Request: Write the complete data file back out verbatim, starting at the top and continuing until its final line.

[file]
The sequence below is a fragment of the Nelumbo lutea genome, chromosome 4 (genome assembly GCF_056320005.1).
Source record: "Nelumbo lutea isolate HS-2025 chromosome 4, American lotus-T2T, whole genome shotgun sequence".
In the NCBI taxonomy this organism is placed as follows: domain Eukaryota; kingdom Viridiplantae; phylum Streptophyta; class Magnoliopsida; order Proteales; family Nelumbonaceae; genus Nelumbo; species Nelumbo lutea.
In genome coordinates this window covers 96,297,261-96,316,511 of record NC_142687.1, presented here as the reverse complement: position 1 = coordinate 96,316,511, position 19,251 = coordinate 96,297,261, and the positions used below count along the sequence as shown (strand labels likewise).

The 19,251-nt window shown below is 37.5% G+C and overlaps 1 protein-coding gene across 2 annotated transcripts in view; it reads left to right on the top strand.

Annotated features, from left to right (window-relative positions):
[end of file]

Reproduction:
The sequence below is a fragment of the Nelumbo lutea genome, chromosome 4 (genome assembly GCF_056320005.1).
Source record: "Nelumbo lutea isolate HS-2025 chromosome 4, American lotus-T2T, whole genome shotgun sequence".
In the NCBI taxonomy this organism is placed as follows: domain Eukaryota; kingdom Viridiplantae; phylum Streptophyta; class Magnoliopsida; order Proteales; family Nelumbonaceae; genus Nelumbo; species Nelumbo lutea.
In genome coordinates this window covers 96,297,261-96,316,511 of record NC_142687.1, presented here as the reverse complement: position 1 = coordinate 96,316,511, position 19,251 = coordinate 96,297,261, and the positions used below count along the sequence as shown (strand labels likewise).

The 19,251-nt window shown below is 37.5% G+C and overlaps 1 protein-coding gene across 2 annotated transcripts in view; it reads left to right on the top strand.

Annotated features, from left to right (window-relative positions):